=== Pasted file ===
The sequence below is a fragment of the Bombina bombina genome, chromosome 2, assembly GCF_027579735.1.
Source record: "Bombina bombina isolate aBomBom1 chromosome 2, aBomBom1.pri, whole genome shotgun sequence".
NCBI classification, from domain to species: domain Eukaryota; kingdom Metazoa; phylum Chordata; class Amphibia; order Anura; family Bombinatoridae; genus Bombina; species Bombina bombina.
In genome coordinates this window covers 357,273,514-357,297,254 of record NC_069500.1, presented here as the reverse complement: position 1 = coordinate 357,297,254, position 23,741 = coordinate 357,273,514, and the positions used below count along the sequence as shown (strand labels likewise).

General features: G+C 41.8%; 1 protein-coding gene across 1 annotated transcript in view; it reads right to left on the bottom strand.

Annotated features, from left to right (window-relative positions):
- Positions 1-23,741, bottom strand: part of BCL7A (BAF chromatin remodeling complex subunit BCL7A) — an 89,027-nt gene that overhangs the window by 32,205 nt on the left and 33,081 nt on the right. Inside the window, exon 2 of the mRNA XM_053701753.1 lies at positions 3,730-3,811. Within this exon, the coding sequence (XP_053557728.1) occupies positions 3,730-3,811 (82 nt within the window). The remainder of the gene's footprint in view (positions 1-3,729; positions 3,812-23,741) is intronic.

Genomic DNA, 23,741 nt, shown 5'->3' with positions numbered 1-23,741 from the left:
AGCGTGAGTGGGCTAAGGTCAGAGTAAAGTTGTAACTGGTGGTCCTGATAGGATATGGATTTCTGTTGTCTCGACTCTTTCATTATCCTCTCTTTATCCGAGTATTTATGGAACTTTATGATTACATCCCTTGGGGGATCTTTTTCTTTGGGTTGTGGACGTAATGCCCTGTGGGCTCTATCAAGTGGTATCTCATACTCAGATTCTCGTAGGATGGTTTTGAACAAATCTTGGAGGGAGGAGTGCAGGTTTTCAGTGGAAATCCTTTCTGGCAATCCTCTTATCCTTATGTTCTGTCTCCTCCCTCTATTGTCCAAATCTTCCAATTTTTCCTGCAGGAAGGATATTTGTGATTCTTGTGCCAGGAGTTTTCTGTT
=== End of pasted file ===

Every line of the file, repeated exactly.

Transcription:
The sequence below is a fragment of the Bombina bombina genome, chromosome 2, assembly GCF_027579735.1.
Source record: "Bombina bombina isolate aBomBom1 chromosome 2, aBomBom1.pri, whole genome shotgun sequence".
NCBI classification, from domain to species: domain Eukaryota; kingdom Metazoa; phylum Chordata; class Amphibia; order Anura; family Bombinatoridae; genus Bombina; species Bombina bombina.
In genome coordinates this window covers 357,273,514-357,297,254 of record NC_069500.1, presented here as the reverse complement: position 1 = coordinate 357,297,254, position 23,741 = coordinate 357,273,514, and the positions used below count along the sequence as shown (strand labels likewise).

General features: G+C 41.8%; 1 protein-coding gene across 1 annotated transcript in view; it reads right to left on the bottom strand.

Annotated features, from left to right (window-relative positions):
- Positions 1-23,741, bottom strand: part of BCL7A (BAF chromatin remodeling complex subunit BCL7A) — an 89,027-nt gene that overhangs the window by 32,205 nt on the left and 33,081 nt on the right. Inside the window, exon 2 of the mRNA XM_053701753.1 lies at positions 3,730-3,811. Within this exon, the coding sequence (XP_053557728.1) occupies positions 3,730-3,811 (82 nt within the window). The remainder of the gene's footprint in view (positions 1-3,729; positions 3,812-23,741) is intronic.

Genomic DNA, 23,741 nt, shown 5'->3' with positions numbered 1-23,741 from the left:
AGCGTGAGTGGGCTAAGGTCAGAGTAAAGTTGTAACTGGTGGTCCTGATAGGATATGGATTTCTGTTGTCTCGACTCTTTCATTATCCTCTCTTTATCCGAGTATTTATGGAACTTTATGATTACATCCCTTGGGGGATCTTTTTCTTTGGGTTGTGGACGTAATGCCCTGTGGGCTCTATCAAGTGGTATCTCATACTCAGATTCTCGTAGGATGGTTTTGAACAAATCTTGGAGGGAGGAGTGCAGGTTTTCAGTGGAAATCCTTTCTGGCAATCCTCTTATCCTTATGTTCTGTCTCCTCCCTCTATTGTCCAAATCTTCCAATTTTTCCTGCAGGAAGGATATTTGTGATTCTTGTGCCAGGAGTTTTCTGTT